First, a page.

Then 1981 was even better. The season was shortened by a work stoppage, and he tied for the league lead in dingers and managed around 4 WAR in 109 games. His OBP dipped to an awful .294 and he led the majors in strikeouts, but his wRC+ raised anyway to 124, and along the way he netted an All-Star berth and finished fourth place in MVP voting. That fall when the A’s made the playoffs, he went 6-for-11 with a pair of doubles and three RBI to help lead their ALDS sweep, including driving in both of the team’s runs in their Game 2 victory.
He was traded away to Boston entering 1983, and today he’s better known for his time there plus his legendary status in his native Venezuela and his MLB bloodline, but for a couple summers here he formed part of an amazing young outfield with Rickey and Murphy. In ‘81 all three of them received MVP votes, with Rickey finishing in second place and Murphy 11th, and they got as far as the ALCS together. And on the way out the door Armas left a final parting gift for Oakland, as one of the players the Sox sent over in exchange for him is the next name on this list.
Pop quiz, part two! Which two position players led the World Series champion 1989 A’s in WAR?
First place was Rickey, who was ridiculous for 85 games after being reacquired midseason. Second place was Lansford (in the mid-4 WAR range), who only hit two homers but batted .336 and had more steals (37) than strikeouts (25, at an MLB-best 4.1% K-rate). Meanwhile McGwire hit .231, Canseco missed most of the year to injury, and only one other hitter beyond that quartet (Parker) had an above-average batting line, with off-years at the plate for Hendu and All-Star catcher Steiny.
Then in the playoffs, Lansford went 5-for-11 (.455) in the ALCS with two walks, two steals, and four RBI, followed by 7-for-16 (.438) in the World Series with three walks, a homer, a double, and another four RBI. Add it up and the third baseman batted .444/.531/.593 that October en route to a ring.
Like Murphy, Lansford put in a quietly strong decade in Oakland, and didn’t get a lot of major recognition (one All-Star berth) despite a bunch of good years (tied for ninth in Oakland career bWAR, 11th in fWAR). And similar to North, he’s not one of the very first names you think of among his own championship team full of superstars. But Carney was a primary factor in 1989, the year they actually won it all, making non-stop contact every time he came to the plate.
The A’s went dormant for most of the 90s, just as they had for several years after their mid-70s glory, but in 1999 they began to roar back to life.
They built momentum with an upstart roster featuring young upcomers Giambi, Tejada, Chavez, Hudson, and Grieve, plus misfit toys like Stairs and Heredia. Then they made a bunch of midseason trades to add veterans Appier and Velarde, and a new closer in Isringhausen. They didn’t quite make the playoffs, but they competed for the first time in a while and won 87 games.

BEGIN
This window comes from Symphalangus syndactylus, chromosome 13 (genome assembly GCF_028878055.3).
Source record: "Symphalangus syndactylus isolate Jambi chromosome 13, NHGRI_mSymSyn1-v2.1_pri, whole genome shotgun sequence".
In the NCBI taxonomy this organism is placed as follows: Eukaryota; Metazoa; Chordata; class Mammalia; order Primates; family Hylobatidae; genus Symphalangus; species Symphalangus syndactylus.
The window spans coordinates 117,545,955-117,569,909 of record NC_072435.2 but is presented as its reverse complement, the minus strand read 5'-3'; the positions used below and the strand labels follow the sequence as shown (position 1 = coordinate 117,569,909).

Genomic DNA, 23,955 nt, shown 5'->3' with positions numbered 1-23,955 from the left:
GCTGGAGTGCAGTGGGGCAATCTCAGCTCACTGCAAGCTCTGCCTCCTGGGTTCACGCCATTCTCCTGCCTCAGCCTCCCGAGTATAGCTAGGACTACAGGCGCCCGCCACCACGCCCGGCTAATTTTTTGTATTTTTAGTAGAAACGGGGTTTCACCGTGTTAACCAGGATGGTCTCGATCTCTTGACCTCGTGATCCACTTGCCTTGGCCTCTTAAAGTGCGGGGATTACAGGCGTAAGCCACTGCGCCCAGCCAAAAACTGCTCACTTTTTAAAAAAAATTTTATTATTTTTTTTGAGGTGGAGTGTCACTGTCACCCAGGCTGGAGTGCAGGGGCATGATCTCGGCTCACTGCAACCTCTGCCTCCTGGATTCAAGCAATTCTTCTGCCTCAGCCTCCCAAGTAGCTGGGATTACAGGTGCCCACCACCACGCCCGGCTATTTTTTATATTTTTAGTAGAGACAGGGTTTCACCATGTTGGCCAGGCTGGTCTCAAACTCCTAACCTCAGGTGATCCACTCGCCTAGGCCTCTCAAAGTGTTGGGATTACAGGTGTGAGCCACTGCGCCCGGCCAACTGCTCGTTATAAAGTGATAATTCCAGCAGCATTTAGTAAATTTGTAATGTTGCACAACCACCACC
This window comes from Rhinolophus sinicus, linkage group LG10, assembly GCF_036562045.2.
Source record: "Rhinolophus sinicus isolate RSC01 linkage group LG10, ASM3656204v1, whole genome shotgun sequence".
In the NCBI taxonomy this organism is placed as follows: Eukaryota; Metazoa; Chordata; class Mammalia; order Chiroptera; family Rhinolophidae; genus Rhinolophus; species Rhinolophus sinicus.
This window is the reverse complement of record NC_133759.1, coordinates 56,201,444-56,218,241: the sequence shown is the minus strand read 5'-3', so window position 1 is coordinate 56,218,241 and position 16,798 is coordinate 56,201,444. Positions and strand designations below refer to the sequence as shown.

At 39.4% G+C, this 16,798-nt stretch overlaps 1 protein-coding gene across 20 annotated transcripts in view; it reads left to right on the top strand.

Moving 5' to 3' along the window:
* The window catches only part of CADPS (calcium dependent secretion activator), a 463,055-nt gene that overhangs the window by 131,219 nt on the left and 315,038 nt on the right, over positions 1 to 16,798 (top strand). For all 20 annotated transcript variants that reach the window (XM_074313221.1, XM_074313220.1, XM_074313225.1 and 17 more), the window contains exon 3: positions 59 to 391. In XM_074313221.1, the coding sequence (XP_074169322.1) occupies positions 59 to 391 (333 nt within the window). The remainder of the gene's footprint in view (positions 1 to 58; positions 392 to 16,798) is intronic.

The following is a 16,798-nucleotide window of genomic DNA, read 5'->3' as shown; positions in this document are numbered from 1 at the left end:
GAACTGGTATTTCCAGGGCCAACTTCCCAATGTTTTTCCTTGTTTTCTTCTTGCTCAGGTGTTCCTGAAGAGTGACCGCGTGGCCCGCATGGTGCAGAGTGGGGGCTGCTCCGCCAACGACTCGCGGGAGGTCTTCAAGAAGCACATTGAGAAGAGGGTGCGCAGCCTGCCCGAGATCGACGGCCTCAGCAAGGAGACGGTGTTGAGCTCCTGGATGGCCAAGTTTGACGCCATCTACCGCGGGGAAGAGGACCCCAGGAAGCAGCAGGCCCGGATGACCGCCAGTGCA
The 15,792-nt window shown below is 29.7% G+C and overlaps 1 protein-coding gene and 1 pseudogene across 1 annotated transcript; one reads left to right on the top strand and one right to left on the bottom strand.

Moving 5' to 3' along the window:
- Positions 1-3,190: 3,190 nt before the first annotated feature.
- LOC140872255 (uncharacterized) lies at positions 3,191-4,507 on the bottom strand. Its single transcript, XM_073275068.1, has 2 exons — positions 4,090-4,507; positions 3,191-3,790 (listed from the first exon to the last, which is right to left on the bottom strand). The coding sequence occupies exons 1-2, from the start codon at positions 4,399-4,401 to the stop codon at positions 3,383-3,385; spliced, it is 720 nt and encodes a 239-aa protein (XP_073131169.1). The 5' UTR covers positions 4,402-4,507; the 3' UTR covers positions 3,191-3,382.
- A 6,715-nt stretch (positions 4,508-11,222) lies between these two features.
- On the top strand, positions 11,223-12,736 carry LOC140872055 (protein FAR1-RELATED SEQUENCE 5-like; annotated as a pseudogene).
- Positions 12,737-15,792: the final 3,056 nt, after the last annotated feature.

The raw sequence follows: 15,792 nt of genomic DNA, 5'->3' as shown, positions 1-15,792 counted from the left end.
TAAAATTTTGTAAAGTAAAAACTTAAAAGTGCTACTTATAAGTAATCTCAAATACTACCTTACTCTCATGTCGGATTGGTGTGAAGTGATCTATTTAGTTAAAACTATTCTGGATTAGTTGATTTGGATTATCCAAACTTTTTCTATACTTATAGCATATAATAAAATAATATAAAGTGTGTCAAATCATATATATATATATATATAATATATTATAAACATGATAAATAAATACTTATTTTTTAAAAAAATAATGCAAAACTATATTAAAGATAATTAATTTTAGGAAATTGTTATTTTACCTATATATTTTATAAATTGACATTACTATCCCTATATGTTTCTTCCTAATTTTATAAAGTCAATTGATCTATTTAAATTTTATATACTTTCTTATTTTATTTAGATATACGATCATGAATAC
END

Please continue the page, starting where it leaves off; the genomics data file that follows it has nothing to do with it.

Their lone All-Star that year? It was Jaha, the fallen former Brewers slugger who had arrived in town that winter on a minor league contract. He bounced back to his old peak form and batted a monstrous .276/.414/.556, with 35 homers, 111 RBI, 101 walks, a 149 wRC+, and better than 4 WAR as a DH. That’s a Top 20 season in Oakland history, and it earned him AL Comeback Player honors at age 33.
And then like that *poof* he was gone. Injuries limited him to 33 games the next year and never let up, and by July of 2001 he retired. Slusser reported that he was “enormously popular” with his teammates and received an ovation from them when he announced his decision to hang up his spikes.
It’s too bad that Jaha didn’t get to keep bashing the next few years when the A’s did make the playoffs, but at least he had one season for the ages here.
Athletics Nation hasn’t forgotten Ellis, our sweet unicorn. But do we really appreciate how good he was during his decade here? If you ask bWAR then he led the team in both 2007-08, and if you ask fWAR then he led in 2007 and finished runner-up in ‘05 and ‘08. He ranks 11th on the Oakland career bWAR list, and 13th in fWAR.
It wasn’t just his magical defense, nor the fact that his lack of any Gold Gloves is one of the biggest awards snubs in MLB history. He could also hit, including five straight years of double-digit homers (topped at 19) and one summer with a .316 average, and he swiped double-digit bags a couple times too. His overall Oakland line of 96 wRC+ might not jump off the page, but he posted triple-digits in four seasons, and combined with Chapman-level defensive metrics that’s some serious value.
But the very best memory of Ellis comes from the day he was traded. It was Root Beer Float Day at the Coliseum, and he was scheduled to take part in the pregame event, but the news broke right then that he’d been dealt to the Rockies. Despite not being on the team anymore, he still stuck around anyway to hang out with his fans. Heroes get remembered, but legends never die.
North, Page, Murphy, Armas, Lansford, Jaha, and Ellis. They’re not Hall of Famers, most of them weren’t even All-Stars, and some of them we barely even seem to remember, but each was great for a while in Oakland and they all hold special places in A’s history.